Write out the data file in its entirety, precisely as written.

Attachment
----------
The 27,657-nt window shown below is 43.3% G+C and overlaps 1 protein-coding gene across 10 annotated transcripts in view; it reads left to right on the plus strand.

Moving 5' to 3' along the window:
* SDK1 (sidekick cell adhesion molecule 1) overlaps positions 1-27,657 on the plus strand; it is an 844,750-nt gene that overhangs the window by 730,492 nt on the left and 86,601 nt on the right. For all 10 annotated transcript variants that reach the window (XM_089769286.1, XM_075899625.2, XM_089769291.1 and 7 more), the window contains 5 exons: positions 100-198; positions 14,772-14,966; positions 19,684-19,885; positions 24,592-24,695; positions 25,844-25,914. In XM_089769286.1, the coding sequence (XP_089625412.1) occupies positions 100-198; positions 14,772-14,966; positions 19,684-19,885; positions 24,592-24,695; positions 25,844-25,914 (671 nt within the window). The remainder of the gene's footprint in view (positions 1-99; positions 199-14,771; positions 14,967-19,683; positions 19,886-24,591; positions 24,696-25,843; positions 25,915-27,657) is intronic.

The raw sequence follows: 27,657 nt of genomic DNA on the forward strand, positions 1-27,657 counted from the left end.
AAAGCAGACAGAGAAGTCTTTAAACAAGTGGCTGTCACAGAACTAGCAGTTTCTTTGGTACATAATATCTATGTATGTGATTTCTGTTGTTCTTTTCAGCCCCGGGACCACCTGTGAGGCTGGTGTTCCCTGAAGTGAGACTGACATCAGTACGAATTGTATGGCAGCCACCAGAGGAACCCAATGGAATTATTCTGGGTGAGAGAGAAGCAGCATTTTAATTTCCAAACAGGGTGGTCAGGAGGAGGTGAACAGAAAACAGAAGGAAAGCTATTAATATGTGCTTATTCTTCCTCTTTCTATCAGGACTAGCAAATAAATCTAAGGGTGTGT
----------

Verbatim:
The 27,657-nt window shown below is 43.3% G+C and overlaps 1 protein-coding gene across 10 annotated transcripts in view; it reads left to right on the plus strand.

Moving 5' to 3' along the window:
* SDK1 (sidekick cell adhesion molecule 1) overlaps positions 1-27,657 on the plus strand; it is an 844,750-nt gene that overhangs the window by 730,492 nt on the left and 86,601 nt on the right. For all 10 annotated transcript variants that reach the window (XM_089769286.1, XM_075899625.2, XM_089769291.1 and 7 more), the window contains 5 exons: positions 100-198; positions 14,772-14,966; positions 19,684-19,885; positions 24,592-24,695; positions 25,844-25,914. In XM_089769286.1, the coding sequence (XP_089625412.1) occupies positions 100-198; positions 14,772-14,966; positions 19,684-19,885; positions 24,592-24,695; positions 25,844-25,914 (671 nt within the window). The remainder of the gene's footprint in view (positions 1-99; positions 199-14,771; positions 14,967-19,683; positions 19,886-24,591; positions 24,696-25,843; positions 25,915-27,657) is intronic.

The raw sequence follows: 27,657 nt of genomic DNA on the forward strand, positions 1-27,657 counted from the left end.
AAAGCAGACAGAGAAGTCTTTAAACAAGTGGCTGTCACAGAACTAGCAGTTTCTTTGGTACATAATATCTATGTATGTGATTTCTGTTGTTCTTTTCAGCCCCGGGACCACCTGTGAGGCTGGTGTTCCCTGAAGTGAGACTGACATCAGTACGAATTGTATGGCAGCCACCAGAGGAACCCAATGGAATTATTCTGGGTGAGAGAGAAGCAGCATTTTAATTTCCAAACAGGGTGGTCAGGAGGAGGTGAACAGAAAACAGAAGGAAAGCTATTAATATGTGCTTATTCTTCCTCTTTCTATCAGGACTAGCAAATAAATCTAAGGGTGTGT